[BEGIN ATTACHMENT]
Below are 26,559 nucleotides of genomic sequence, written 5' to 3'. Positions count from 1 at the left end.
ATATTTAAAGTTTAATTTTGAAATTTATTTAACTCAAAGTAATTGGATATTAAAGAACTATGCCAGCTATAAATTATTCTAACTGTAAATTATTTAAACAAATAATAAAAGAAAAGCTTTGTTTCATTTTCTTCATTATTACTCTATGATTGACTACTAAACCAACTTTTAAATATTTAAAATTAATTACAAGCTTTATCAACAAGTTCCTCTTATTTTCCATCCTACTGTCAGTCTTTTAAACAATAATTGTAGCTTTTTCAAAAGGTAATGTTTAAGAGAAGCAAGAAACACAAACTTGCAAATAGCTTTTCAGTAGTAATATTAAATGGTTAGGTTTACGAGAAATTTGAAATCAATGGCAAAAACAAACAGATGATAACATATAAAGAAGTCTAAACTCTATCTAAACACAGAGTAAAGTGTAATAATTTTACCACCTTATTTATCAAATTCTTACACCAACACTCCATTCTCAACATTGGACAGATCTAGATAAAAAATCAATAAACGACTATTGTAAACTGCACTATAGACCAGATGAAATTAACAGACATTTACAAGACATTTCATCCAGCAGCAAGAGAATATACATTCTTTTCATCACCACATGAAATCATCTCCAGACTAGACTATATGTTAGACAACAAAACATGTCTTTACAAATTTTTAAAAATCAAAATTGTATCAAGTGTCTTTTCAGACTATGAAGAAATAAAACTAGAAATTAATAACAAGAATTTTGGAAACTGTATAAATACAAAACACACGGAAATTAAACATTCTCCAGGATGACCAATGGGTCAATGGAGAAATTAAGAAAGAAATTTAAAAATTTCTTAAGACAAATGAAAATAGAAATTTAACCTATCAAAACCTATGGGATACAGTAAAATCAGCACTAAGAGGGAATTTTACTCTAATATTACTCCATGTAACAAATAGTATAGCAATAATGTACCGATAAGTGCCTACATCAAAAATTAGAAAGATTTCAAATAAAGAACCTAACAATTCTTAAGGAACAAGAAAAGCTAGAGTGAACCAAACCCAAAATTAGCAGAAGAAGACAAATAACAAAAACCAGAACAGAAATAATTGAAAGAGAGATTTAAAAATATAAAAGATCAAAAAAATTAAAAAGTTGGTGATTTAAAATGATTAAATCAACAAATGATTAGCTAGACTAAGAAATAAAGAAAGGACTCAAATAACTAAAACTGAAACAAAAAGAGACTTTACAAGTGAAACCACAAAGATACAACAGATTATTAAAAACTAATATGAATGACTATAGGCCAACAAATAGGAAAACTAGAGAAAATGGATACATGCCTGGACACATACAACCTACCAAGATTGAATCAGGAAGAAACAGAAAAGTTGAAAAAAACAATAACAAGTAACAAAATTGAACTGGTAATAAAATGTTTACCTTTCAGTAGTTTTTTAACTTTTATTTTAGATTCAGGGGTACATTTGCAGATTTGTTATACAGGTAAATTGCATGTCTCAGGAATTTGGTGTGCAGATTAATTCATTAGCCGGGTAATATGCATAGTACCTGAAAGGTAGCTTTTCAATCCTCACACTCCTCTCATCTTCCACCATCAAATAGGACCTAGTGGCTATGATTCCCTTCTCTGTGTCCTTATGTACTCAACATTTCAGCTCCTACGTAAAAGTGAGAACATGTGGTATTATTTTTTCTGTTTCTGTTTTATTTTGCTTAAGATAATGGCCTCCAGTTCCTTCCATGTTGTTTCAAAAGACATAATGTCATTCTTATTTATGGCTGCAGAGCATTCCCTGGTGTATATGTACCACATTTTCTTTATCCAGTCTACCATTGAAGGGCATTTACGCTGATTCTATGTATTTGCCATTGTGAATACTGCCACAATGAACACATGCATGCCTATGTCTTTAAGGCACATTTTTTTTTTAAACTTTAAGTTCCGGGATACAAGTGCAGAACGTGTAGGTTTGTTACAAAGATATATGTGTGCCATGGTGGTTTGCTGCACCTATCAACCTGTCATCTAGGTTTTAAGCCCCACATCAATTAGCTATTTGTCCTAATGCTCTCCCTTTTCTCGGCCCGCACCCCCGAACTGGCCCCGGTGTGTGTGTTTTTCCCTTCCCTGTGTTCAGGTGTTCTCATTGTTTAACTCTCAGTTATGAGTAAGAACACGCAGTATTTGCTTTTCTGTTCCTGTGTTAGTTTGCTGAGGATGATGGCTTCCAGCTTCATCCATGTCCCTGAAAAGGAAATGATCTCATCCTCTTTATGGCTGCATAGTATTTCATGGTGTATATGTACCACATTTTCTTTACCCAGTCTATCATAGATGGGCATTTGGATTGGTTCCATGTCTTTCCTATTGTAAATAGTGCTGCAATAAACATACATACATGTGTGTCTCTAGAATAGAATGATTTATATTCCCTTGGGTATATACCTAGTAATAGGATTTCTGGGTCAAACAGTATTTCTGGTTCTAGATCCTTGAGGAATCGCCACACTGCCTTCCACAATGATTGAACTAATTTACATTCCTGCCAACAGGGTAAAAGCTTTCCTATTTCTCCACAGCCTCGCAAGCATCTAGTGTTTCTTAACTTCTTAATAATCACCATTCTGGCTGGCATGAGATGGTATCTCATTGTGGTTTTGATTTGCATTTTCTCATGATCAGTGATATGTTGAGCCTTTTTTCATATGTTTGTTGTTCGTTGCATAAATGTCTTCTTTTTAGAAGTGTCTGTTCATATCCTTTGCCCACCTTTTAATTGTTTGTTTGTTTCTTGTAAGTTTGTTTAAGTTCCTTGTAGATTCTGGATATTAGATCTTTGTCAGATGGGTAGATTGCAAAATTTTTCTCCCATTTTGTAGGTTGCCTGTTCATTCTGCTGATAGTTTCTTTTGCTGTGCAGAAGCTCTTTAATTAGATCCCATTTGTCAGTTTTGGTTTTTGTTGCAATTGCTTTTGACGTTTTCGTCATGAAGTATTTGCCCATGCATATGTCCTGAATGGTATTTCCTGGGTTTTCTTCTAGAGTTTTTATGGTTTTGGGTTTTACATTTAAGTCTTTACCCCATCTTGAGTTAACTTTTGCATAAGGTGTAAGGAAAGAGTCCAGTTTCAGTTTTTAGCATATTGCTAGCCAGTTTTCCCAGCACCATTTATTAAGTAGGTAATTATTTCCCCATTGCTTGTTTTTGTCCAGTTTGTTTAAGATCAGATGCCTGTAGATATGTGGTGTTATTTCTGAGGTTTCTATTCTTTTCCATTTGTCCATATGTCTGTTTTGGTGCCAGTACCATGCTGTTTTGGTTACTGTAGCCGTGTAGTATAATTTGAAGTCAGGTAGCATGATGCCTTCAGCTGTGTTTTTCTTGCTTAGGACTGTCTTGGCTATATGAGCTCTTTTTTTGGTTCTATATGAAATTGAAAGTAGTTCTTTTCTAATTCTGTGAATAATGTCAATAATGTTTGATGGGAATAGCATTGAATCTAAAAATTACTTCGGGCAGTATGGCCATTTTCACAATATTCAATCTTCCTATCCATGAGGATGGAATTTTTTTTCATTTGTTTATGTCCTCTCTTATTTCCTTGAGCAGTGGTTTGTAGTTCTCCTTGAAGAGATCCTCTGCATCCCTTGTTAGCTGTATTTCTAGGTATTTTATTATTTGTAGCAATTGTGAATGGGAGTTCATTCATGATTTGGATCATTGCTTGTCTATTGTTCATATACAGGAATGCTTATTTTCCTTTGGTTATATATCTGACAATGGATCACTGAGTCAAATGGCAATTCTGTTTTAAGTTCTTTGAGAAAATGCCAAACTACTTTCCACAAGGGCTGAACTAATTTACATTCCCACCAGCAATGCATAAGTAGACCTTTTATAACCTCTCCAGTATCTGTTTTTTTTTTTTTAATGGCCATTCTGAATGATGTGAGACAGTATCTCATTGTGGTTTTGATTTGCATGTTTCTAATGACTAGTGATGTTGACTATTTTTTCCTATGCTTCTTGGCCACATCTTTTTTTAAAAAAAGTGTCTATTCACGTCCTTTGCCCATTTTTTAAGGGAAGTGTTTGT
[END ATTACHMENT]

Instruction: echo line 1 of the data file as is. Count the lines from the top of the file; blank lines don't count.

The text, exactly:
Below are 26,559 nucleotides of genomic sequence, written 5' to 3'. Positions count from 1 at the left end.